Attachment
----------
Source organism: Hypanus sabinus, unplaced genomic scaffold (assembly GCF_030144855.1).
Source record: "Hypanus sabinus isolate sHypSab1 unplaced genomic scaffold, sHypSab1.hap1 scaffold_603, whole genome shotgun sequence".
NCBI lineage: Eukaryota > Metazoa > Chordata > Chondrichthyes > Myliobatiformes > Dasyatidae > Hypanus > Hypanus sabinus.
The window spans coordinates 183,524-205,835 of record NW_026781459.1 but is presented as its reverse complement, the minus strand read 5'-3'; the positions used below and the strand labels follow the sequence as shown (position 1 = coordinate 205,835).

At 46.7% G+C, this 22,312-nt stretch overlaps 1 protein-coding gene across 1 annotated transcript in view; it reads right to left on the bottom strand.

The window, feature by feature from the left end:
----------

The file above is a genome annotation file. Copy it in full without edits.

Source organism: Hypanus sabinus, unplaced genomic scaffold (assembly GCF_030144855.1).
Source record: "Hypanus sabinus isolate sHypSab1 unplaced genomic scaffold, sHypSab1.hap1 scaffold_603, whole genome shotgun sequence".
NCBI lineage: Eukaryota > Metazoa > Chordata > Chondrichthyes > Myliobatiformes > Dasyatidae > Hypanus > Hypanus sabinus.
The window spans coordinates 183,524-205,835 of record NW_026781459.1 but is presented as its reverse complement, the minus strand read 5'-3'; the positions used below and the strand labels follow the sequence as shown (position 1 = coordinate 205,835).

At 46.7% G+C, this 22,312-nt stretch overlaps 1 protein-coding gene across 1 annotated transcript in view; it reads right to left on the bottom strand.

The window, feature by feature from the left end: